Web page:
REPORT OF WASP WORLD CONGRESS 2023, LONDON, 16-18 JANUARY 2023

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Published by WASP

February 25, 2023

XXIV World Congress of the World Association of Social Psychiatry (WASP) and annual meeting of the rehabilitation and social psychiatry faculty of the Royal College of Psychiatrists of the United Kingdom at the Royal College of Psychiatrists, London, 16-18 January 2023

Over 350 people from 32 countries around the world attended the above event hosted by the Royal College in London, England recently. The collaboration with our friends at the college, especially Dr Raj Mohan and the college team under the leadership of Jessica Letters, was a delight. This was the first ever hybrid WASP World congress and in line with WASP’s spirit of inclusion offered very reduced rates for those joining in from Low- and Middle-Income countries.

The three days were filled with varied and innovative content across a huge expanse of mental health care, and we were delighted to welcome old and new friends alike. There were 12 keynote speakers from all five inhabited continents. Among the highlights were Sir Michael Marmot and his devastating clarity on the social determinants of health and the widening equality gap in many countries, Olga Falceto from Brazil and her important presentation regarding the importance of the climate crisis to mental health, and David Ndetei’s wide ranging discussion of mental health care in Africa.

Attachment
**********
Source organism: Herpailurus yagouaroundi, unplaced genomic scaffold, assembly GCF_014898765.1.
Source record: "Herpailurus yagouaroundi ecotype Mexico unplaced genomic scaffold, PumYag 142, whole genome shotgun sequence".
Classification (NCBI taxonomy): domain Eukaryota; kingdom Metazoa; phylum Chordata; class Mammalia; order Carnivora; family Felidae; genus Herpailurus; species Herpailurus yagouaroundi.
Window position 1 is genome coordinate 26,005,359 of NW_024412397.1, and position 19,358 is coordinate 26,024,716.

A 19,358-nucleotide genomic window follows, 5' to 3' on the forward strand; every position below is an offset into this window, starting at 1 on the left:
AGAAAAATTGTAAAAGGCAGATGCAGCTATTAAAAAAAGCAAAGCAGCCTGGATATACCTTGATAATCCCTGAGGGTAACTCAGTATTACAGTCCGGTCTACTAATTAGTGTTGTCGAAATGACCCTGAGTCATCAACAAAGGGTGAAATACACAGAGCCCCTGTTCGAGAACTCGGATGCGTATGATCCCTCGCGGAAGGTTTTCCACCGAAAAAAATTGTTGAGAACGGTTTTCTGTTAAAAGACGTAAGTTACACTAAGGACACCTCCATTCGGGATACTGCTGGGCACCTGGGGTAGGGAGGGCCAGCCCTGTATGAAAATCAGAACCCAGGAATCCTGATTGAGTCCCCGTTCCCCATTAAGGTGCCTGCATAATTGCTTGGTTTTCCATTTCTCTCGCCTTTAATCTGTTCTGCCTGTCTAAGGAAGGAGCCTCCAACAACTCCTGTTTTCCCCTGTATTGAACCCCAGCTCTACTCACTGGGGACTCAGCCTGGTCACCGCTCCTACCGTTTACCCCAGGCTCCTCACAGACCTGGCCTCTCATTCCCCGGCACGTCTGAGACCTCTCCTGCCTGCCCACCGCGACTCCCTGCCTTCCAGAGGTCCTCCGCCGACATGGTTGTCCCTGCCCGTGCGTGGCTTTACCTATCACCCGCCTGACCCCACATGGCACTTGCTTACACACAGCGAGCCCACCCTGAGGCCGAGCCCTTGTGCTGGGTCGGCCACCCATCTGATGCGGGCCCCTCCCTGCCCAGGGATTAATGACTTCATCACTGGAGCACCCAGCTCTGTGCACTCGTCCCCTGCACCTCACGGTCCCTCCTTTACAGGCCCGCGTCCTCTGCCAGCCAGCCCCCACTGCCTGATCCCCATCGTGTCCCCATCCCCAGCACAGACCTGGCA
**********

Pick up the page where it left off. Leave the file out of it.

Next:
Savita Malhotra, the recipient of the highly prestigious Yves Pelicier award, spoke powerfully on the nature and history of social psychiatry. We also had fascinating presentations by our (now) immediate past president Rachid Bennegadi and our brand new president Vincenzo Di Nicola, who spoke about his long relationship with and affection for London psychiatry amongst other things.

Our WASP early career fellows gave inspiring talks relating to their work and initiatives across the world- they too came from all continents (except Europe) and talked to common themes of need and support as well as differences in societies.

Symposia varied widely over the 3 days, with important contributions from experts by experience and service users on how to design and conduct research together alongside round table events looking at an international consensus on rehabilitation psychiatry and other symposia dealing with poverty and mental health, social inclusion, assisted dying, child psychiatry and so much more……

All in all, the congress felt like a success, bringing people together after covid travel restrictions to talk about important issues of mutual concern, build relationships, and further the development of social psychiatry around the world.

Andrew Molodynski

Oxford, January ‘23

 

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